Four Shakespeare Duets

Song Cycle by Mervyn, Lord Horder, the Second Baron of Ashford (1910 - 1998)

Word count: 435

1. It was a lover and his lass [sung text not yet checked]

It was a lover and his lass,
  With a hey, and a ho, and a hey nonino
That o'er the green [corn-field]1 did pass.
  In [the]2 spring time, the only pretty ring time,
When birds do sing, hey ding a ding a ding;
Sweet lovers love the spring.

[Between the acres of the rye,
  With a hey, and a ho, and a hey nonino,
These pretty country [folks]3 would lie,
  In the spring time, the only pretty ring time,
When birds do sing, hey ding a ding a ding;
Sweet lovers love the spring. ]4

[This carol they began that hour,
  With a hey, and a ho, and a hey nonino,
How that [a life]5 was but a flower
  In the spring time, the only pretty ring time,
When birds do sing, hey ding a ding a ding;
Sweet lovers love the spring.]4

[And therefore take the present time]6
  [With]7 a hey, and a ho, and a hey nonino,
For love is crownéd with the prime
  In the spring time, the only pretty ring time,
When birds do sing, hey ding a ding a ding;
Sweet lovers love the spring.

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Available translations, adaptations or excerpts, and transliterations (if applicable):

View original text (without footnotes)
1 Morley: "cornfields"
2 omitted by Barton, Bush, and Morley, passim.
3 Delius, Dring: "folk"
4 In Dring and Parry, only the first and third lines are set.
5 sometimes "life"?
6 Barton, Morley : "Then, pretty lovers, take the time"
7 Bush: "And with"

Researcher for this text: Emily Ezust [Administrator]

2. Come unto these yellow sands [sung text not yet checked]

Come unto these yellow sands,
[Then]1 take hands:
Curtsied when you have and kissed,
The wild waves [whist]2:
Foot it featly here and there;
And, sweet sprites, the [burthen]3 bear.

Hark, hark!
Bow-wow.
The watch dogs bark;
Bow-wow.
Hark, hark!
I hear the strain of strutting Chanticleer
Cry, Cock-a-diddle dow.

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Available translations, adaptations or excerpts, and transliterations (if applicable):

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1 Bacon, Beach, Quilter: "And then"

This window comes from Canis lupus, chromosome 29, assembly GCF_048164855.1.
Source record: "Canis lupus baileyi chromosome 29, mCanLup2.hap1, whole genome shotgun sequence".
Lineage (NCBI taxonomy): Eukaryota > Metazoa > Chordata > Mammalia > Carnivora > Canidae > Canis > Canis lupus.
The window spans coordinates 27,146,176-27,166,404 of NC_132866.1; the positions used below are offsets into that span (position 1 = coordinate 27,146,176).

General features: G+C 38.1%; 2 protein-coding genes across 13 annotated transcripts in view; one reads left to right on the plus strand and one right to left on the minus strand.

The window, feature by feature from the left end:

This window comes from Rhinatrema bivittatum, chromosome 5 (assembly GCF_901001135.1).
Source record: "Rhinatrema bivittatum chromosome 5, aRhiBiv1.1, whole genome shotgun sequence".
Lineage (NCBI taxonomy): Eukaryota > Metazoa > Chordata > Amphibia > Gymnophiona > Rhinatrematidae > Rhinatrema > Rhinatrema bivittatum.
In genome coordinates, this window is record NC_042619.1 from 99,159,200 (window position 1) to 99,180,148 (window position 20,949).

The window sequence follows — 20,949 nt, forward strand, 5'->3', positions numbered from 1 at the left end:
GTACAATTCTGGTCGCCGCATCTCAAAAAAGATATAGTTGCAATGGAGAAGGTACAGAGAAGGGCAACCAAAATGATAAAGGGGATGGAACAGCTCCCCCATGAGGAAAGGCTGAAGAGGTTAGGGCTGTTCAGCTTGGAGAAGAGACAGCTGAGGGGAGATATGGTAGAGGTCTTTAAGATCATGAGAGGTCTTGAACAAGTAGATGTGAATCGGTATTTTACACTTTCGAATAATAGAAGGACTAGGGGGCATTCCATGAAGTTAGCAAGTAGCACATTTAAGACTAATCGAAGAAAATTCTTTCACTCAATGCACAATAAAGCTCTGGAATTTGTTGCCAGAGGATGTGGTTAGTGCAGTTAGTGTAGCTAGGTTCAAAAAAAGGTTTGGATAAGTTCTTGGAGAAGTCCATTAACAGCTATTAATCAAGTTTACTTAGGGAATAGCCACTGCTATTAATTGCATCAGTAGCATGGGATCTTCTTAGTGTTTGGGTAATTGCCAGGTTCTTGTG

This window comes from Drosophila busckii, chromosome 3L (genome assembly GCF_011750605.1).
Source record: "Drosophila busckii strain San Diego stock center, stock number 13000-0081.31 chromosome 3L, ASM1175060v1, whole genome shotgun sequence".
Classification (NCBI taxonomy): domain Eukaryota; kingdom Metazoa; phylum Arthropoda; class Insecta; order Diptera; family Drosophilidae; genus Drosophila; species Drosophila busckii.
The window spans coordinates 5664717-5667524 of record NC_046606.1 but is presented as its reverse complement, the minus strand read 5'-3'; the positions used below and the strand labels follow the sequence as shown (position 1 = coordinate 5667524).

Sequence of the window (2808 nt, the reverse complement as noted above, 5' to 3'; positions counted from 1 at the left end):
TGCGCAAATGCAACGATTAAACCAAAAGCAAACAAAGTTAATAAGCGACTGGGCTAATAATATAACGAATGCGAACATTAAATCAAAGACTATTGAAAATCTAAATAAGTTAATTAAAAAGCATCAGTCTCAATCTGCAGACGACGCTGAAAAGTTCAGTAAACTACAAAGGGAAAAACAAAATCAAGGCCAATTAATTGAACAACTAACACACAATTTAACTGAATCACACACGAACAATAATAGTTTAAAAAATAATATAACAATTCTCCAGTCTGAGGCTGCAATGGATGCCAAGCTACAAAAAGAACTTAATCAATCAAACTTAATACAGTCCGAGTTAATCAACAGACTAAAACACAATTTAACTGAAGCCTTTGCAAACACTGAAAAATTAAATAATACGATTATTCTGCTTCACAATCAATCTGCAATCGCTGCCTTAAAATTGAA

2 Bacon: "shist"
3 Bacon: "burden"

Researcher for this text: Emily Ezust [Administrator]

3. Where the bee sucks [sung text not yet checked]

  Where the bee sucks there [suck]1 I:
  In a cow-slip's [bell]2 I lie;
  There I couch when owls do cry.
  On a bat's back [I do]3 fly
  After [summer]4 merrily,
Merrily, merrily shall I live now
Under the blossom that hangs on the bough.

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Available translations, adaptations or excerpts, and transliterations (if applicable):

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1 Arne: "lurk"
2 Arne: "bed"
3 Arne: "do I"
4 Arne: "sunset"

Researcher for this text: Emily Ezust [Administrator]

4. When that I was and a little tiny boy [sung text not yet checked]

When that I was and a little tiny boy,
[With]1 hey, ho, the wind and the rain,
A foolish thing was but a toy,
For the rain it raineth every day.

But when I came to man's estate,
[With]1 hey, ho, the wind and the rain,
'Gainst knaves and thieves men shut their gate,
For the rain it raineth every day.

[ But when I came, alas! to wive,
[With]1 hey, ho, the wind and the rain,
By swaggering could I never thrive,
For the rain it raineth every day.]2

[ But when I came unto my beds,
With hey, ho, the wind and the rain,
With toss-pots still had drunken heads,
For the rain it raineth every day.]3

A great while ago the world [begun]4,
[With]1 hey, ho, the wind and the rain,
But that's all one, our play is done,
And we'll strive to please you every day.

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Available translations, adaptations or excerpts, and transliterations (if applicable):

View original text (without footnotes)
1 Amram: "With a"
2 Omitted by Amram.
3 set only by Baxter.
4 Amram: "began"

Researcher for this text: Ted Perry